This report gives the principal results of an investigation of ground water in the Big Spring area, Texas. Big Spring, the county seat of Howard County, has an estimated population of about 16,000. It is situated on the Texas & Pacific Ry. and United States Highway No. 80 in western Texas, about 280 miles west of Fort Worth and along the boundary between the Edwards Plateau and the High Plains. Immediately south of the city is the bold escarpment of the plateau; to the north, west, and southwest lie the High Plains; and to the east lie the Osage Plains. The Edwards Plateau is capped by resistant limestones of Fredericksburg (Lower Cretaceous) age, which have a maximum thickness of about 160 feet. These limestones are underlain by sandstones of Trinity (basal Lower Cretaceous) age, which range in thickness from 60 to 100 feet and which form the principal water-bearing bed of the area. The High Plains are underlain in most places by a varying thickness of silt, clay, sand, and gravel, chiefly of Tertiary age. The Osage Plains are underlain chiefly by Triassic redbeds, which in general form an uneven floor beneath the Cretaceous and younger formations in the High Plains and Edwards Plateau. Beneath the Triassic redbeds is a great thickness of Permian rocks, which in parts of the area contain thick beds of rock salt. Over a large part of the plateau the Cretaceous rocks appear to be fiat lying but actually dip so as to form a northwestward-trending syncline. However, in places the rocks have slumped to form depressions or sinks, which serve as collecting basins for the water from the Trinity sand. As both Triassic and Cretaceous rocks are involved in the deformations, it is believed that they .may have been formed as a result of the solution and removal of the Permian salt by circulating ground water. Two of these sinks have been well known for several years. One of them, usually called the city park sink, is about 2 miles south of Big Spring, and the other, usually called the section 33 sink, is about 6 miles southeast of the city. These sinks are nearly circular. They have a diameter of about 1 mile, and the maximum displacement of the beds is 200 to 300 feet. They serve as collecting basins for ground water drained from the Surrounding Trinity sand, and wells drilled in them yield as much as 300 gallons a minute, largely from the cracks and crevices in the Fredericksburg limestones. As the Trinity sand is mostly fine-grained, wells outside the sinks seldom yield more than 20 to 30 gallons a minute.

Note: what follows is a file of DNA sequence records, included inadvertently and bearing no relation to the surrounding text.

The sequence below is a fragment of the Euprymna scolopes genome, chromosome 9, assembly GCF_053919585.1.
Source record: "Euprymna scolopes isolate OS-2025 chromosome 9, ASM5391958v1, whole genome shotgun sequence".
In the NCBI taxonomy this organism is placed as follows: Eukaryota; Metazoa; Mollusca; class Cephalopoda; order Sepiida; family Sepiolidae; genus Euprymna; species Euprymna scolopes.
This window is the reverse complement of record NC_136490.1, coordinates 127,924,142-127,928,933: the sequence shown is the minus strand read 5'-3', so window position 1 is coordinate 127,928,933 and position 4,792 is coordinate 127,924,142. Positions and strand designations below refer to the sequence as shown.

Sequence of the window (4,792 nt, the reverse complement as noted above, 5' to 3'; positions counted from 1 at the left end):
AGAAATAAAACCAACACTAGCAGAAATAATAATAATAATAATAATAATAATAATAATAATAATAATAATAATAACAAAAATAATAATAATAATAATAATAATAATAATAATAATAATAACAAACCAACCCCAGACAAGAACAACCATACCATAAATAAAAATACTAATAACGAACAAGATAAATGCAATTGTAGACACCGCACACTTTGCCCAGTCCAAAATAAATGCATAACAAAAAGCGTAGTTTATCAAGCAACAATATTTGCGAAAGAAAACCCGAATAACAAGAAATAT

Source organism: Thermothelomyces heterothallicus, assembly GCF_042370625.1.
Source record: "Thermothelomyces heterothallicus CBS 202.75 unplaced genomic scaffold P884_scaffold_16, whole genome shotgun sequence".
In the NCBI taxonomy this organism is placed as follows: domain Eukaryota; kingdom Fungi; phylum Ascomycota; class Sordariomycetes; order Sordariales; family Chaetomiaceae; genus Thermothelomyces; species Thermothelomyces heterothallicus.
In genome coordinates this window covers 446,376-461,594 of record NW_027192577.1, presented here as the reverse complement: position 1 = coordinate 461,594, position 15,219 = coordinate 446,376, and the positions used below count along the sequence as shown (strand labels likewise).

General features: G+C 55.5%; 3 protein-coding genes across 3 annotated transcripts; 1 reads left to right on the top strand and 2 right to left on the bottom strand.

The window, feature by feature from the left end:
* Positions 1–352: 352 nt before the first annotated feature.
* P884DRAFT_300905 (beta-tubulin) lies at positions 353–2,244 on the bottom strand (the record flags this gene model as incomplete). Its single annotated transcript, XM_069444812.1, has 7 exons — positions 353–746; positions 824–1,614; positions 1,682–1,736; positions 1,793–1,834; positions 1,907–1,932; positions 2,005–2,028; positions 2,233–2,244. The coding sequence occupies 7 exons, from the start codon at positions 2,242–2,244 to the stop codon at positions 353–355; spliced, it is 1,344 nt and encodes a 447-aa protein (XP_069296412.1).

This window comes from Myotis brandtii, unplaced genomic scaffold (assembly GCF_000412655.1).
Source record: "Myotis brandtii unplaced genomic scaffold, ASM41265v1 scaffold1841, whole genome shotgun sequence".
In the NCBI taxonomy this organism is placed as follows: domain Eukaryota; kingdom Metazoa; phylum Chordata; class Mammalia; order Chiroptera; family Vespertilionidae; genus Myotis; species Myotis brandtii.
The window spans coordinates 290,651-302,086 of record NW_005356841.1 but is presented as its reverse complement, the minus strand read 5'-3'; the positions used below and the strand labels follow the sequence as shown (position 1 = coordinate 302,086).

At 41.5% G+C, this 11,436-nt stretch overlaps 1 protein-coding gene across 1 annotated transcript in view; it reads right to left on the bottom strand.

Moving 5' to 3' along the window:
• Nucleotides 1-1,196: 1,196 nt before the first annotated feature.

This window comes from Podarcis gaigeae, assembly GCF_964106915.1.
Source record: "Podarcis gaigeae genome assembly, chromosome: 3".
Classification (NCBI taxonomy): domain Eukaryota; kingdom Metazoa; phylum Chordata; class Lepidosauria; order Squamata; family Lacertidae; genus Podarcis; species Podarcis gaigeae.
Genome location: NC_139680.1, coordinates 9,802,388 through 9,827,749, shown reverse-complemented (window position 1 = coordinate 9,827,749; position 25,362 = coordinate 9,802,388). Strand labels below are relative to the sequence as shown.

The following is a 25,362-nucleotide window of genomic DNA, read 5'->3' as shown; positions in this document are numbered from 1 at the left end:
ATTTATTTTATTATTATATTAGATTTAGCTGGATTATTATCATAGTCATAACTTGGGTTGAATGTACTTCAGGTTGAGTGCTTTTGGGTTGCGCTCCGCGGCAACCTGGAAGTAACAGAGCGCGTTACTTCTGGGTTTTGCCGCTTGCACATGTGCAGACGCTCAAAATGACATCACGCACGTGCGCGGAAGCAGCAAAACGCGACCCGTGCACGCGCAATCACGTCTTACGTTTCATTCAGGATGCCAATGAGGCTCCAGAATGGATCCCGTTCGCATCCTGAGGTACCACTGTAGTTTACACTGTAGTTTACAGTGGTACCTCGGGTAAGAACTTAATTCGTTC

For many years the water supply of Big Spring and most of the water used there by the Texas & Pacific Ry. Co. has come from wells in the sinks, supplemented by a relatively small supply pumped from well fields between them. It is estimated that the perennial yield of the sinks and intervening well fields amount to an average of about 450,000 gallons a day. For several years-the pumpage has been much more than that, and in 1937 it amounted to an average of about 1,000,000 gallons a day. A large part of the water has therefore come from storage, and as a result the water table in the sinks, where the draft has been greatest, has declined to lower levels each year. If the water supply needed by the city continues to increase at the normal rate, most of the remaining water will be exhausted from the sinks in a few years if no other supply is provided. Although in some areas, such as sees. 44 and 45, the rocks are slightly deformed, no deep sinks that are comparable with the city park and section 33 sinks were found on the Edwards Plateau. A large amount of water is stored in the Trinity sand in areas on the plateau south of the present well fields, but as the sands are fine only small yields can be obtained from wells in them. Near Lees, about 12 miles southwest of Big .Spring, is a structural depression or sink about 1 mile in diameter, which contains Cretaceous limestone that is probably fractured and which is overlain by Tertiary
Additional publication details
USGS Numbered Series
Geology and ground-water resources of the Big Spring area, Texas
Water Supply Paper
U.S. Govt. print. off.,
v, 113 p. incl. tables. :plates, maps (2 fold. in pocket) diagrs. ;23 cm.